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Ameren 'smart technology' aims at improved service

Ameren 'smart technology' aims at improved service

February 17th, 2019 by Bob Watson in Missouri News

If there's a cut in your electric service today, the outage may last from a few seconds to hours — or, in the case of severe storms, days.

Ameren Missouri hopes its new five-year, $5.3 billion "smart technology" plan announced last week will reduce most of those outages to almost nothing.

"Having a smarter system, a smarter grid — those systems will tell us to a better degree where a problem is at," Central Division Manager Chip Webb told reporters Friday, after the company announced its new plan.

"So trouble-shooting will be a much quicker operation and will allow our crews to get to the trouble quicker and do the repairs much quicker."

The new plan involves more than 2,000 infrastructure improvement projects throughout Ameren Missouri's 24,000-square-mile service area of Central and Eastern Missouri.

Mid-Missouri Projects

Two of the projects are set for Jefferson City this year.

"In the downtown area, we're getting ready to do a project that is a smart grid project — we will be installing smart switch gear that is, actually, self-healing," Webb said. "For the entire Jefferson City underground system, when an outage occurs, the system will be able to understand what that outage looks like and what's going on, and will automatically switch things around to restore power to most customers."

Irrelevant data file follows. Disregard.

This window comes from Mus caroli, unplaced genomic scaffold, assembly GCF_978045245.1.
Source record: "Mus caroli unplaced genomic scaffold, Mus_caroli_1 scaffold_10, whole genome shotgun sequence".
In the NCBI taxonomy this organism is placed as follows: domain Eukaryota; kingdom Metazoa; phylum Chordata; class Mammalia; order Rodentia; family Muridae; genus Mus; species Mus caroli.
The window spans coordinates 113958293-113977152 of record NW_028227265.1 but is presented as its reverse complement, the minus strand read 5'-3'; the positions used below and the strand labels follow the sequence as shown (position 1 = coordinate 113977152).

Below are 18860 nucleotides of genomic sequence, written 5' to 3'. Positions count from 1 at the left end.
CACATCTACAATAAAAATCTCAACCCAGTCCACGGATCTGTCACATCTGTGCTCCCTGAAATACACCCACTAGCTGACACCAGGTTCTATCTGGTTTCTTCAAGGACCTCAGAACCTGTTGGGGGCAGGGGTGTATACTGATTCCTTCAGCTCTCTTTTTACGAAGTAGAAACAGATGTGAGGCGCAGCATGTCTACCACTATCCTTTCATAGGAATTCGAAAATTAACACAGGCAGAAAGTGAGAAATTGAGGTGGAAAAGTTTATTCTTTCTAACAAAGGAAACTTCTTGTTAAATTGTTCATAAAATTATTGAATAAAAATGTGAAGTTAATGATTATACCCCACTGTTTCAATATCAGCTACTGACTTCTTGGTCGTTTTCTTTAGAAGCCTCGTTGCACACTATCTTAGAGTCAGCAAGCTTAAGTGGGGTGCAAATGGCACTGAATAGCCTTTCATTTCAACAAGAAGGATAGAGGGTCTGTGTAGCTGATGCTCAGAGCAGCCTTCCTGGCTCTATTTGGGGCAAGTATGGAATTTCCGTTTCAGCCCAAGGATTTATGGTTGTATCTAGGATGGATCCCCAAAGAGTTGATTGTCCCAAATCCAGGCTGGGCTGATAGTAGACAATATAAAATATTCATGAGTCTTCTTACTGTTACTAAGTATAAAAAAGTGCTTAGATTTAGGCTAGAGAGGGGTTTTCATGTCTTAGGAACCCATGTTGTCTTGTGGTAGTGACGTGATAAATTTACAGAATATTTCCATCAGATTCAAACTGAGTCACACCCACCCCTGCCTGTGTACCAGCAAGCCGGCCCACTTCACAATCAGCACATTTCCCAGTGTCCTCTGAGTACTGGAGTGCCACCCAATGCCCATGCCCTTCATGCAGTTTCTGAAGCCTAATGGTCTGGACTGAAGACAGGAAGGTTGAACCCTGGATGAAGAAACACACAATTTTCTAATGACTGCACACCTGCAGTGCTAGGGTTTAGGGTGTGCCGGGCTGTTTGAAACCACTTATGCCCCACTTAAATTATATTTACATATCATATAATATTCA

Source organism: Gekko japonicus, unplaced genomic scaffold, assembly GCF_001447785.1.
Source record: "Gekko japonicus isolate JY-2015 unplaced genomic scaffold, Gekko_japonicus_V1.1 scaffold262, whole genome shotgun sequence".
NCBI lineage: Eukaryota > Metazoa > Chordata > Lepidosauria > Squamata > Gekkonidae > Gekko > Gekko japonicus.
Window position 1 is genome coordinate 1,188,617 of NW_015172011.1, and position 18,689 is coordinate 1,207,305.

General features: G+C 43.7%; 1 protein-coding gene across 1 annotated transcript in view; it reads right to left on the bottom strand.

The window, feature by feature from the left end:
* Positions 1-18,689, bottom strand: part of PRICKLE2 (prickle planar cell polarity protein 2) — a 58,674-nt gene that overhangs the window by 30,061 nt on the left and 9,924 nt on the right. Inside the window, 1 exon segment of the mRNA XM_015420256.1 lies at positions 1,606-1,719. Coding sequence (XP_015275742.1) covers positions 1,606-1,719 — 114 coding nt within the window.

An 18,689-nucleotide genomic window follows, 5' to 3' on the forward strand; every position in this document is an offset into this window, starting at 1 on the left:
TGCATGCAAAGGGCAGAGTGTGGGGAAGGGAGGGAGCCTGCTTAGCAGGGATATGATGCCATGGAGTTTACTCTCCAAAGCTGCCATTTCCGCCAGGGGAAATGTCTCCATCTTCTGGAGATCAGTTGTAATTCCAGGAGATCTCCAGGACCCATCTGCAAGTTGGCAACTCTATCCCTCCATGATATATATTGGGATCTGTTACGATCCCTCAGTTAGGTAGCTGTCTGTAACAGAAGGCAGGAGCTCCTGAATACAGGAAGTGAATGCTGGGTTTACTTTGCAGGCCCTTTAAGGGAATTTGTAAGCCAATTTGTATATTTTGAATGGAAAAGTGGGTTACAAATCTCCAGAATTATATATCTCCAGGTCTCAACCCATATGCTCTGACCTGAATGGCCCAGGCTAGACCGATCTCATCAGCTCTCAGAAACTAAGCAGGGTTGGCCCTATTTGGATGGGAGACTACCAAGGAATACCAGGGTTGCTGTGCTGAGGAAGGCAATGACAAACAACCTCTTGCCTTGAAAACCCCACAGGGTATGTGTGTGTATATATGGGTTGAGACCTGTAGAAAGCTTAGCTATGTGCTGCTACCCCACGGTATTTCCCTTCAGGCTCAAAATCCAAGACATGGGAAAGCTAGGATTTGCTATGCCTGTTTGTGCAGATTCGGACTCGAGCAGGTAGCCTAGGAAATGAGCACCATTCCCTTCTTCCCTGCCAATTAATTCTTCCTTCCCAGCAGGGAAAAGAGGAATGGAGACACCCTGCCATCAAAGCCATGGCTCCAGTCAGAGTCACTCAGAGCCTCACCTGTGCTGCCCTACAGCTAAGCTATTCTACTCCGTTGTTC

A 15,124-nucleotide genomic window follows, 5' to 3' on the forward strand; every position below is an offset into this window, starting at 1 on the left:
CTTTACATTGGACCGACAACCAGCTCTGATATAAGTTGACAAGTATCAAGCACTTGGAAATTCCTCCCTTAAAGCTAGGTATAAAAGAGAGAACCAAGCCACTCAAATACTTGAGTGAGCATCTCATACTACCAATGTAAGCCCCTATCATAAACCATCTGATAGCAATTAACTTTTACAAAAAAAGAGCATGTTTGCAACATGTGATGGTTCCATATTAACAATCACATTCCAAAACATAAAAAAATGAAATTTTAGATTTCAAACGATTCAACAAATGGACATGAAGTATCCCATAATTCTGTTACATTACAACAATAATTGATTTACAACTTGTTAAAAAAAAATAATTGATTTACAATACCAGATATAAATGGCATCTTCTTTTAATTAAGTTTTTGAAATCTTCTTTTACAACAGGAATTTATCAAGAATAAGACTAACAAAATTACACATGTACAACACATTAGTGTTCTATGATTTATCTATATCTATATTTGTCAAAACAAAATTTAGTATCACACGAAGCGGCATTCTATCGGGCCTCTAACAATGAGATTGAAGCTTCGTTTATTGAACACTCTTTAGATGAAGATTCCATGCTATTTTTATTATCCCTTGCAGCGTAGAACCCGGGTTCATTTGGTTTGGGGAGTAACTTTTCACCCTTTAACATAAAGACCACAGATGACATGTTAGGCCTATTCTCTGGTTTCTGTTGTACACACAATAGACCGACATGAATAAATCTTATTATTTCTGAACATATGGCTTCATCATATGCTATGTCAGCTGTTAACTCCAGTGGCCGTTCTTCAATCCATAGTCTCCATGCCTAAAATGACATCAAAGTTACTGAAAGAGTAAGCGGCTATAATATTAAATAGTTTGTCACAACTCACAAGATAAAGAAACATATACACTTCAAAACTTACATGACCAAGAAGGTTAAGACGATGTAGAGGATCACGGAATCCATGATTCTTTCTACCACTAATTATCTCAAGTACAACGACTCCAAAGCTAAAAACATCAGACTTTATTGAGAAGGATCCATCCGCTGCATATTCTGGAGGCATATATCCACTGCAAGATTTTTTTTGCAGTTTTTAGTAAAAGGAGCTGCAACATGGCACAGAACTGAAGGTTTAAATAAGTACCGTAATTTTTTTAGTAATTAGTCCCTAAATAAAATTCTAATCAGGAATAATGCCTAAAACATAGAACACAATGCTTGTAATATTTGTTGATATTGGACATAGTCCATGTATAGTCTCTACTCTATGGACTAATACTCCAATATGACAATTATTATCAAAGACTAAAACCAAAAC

Without that equipment, he noted, "It would take multiple employees to go out and troubleshoot, identify where the problem is and then switch things around to restore power."

That project is expected to cost $1.2 million.

The other Jefferson City project this year will spend $250,000 to upgrade the Fairgrounds Substation on Industrial Drive (between Jaycee and Metro Drives).

In background materials about the five-year project, the company said at the Fairgrounds Substation: "Cables will be upgraded and installed in conduit, which is a protective casing. (It) hardens the system and provides improved reliability for customers for decades."